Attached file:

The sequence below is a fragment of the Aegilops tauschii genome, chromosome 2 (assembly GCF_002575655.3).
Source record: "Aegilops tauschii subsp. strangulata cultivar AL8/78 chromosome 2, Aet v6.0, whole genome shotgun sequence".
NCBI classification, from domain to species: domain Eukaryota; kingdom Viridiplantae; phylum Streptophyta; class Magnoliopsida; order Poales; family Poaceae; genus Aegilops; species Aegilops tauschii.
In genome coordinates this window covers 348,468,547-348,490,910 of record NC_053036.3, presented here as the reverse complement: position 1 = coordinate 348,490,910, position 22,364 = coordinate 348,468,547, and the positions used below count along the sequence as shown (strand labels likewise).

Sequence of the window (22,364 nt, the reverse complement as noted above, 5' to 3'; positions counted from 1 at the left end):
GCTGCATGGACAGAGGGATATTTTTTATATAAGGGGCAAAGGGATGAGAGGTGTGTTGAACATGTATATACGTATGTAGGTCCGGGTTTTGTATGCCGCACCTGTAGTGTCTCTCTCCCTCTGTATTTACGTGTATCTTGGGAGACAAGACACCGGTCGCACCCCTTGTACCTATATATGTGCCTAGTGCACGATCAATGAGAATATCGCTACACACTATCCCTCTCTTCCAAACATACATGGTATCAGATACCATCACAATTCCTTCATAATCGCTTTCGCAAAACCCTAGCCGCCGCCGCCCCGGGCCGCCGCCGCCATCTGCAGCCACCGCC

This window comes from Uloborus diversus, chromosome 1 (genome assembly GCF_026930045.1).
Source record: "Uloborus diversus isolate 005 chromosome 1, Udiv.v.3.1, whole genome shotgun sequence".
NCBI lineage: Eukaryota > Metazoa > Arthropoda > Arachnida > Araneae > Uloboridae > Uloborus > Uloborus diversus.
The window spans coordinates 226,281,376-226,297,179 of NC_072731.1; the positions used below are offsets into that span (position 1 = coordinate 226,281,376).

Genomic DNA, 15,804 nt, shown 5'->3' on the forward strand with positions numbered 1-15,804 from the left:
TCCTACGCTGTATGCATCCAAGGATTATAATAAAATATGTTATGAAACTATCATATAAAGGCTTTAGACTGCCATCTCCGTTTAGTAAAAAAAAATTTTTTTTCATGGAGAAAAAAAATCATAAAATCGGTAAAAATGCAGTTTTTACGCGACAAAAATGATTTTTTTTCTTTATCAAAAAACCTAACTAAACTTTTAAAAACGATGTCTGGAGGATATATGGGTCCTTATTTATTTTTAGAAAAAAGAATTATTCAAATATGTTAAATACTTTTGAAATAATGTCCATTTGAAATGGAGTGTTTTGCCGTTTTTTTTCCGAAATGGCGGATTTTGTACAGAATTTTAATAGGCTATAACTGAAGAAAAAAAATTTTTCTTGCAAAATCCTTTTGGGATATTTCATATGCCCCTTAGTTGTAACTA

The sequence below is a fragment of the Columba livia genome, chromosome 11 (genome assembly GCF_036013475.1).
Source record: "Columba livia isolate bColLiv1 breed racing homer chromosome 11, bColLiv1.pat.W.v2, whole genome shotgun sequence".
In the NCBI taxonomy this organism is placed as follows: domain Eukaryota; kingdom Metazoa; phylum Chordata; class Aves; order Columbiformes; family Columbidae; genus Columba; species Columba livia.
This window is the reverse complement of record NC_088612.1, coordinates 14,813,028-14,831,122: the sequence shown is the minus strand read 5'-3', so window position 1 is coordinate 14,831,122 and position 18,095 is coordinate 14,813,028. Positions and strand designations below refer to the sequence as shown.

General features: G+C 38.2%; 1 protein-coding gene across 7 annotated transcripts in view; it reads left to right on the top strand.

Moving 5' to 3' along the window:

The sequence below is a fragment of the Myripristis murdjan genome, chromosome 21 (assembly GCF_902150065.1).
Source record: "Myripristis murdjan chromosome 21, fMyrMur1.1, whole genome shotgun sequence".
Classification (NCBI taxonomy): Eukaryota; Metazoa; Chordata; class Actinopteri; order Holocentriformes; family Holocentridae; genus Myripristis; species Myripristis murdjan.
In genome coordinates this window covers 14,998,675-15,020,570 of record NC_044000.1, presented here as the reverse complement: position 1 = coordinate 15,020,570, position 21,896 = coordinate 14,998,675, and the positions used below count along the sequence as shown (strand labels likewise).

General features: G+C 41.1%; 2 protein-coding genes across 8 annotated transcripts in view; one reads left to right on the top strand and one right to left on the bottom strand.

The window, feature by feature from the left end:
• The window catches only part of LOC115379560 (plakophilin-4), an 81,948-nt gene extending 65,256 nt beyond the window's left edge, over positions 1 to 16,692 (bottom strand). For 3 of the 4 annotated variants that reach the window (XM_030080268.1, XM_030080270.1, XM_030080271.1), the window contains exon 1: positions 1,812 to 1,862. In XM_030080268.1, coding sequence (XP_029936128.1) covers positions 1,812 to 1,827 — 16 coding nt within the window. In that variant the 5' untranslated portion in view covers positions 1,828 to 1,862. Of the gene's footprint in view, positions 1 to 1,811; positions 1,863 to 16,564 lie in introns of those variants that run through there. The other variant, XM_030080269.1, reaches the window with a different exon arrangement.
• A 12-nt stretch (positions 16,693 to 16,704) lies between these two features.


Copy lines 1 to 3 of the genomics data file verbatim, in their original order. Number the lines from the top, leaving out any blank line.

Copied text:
The sequence below is a fragment of the Aegilops tauschii genome, chromosome 2 (assembly GCF_002575655.3).
Source record: "Aegilops tauschii subsp. strangulata cultivar AL8/78 chromosome 2, Aet v6.0, whole genome shotgun sequence".
NCBI classification, from domain to species: domain Eukaryota; kingdom Viridiplantae; phylum Streptophyta; class Magnoliopsida; order Poales; family Poaceae; genus Aegilops; species Aegilops tauschii.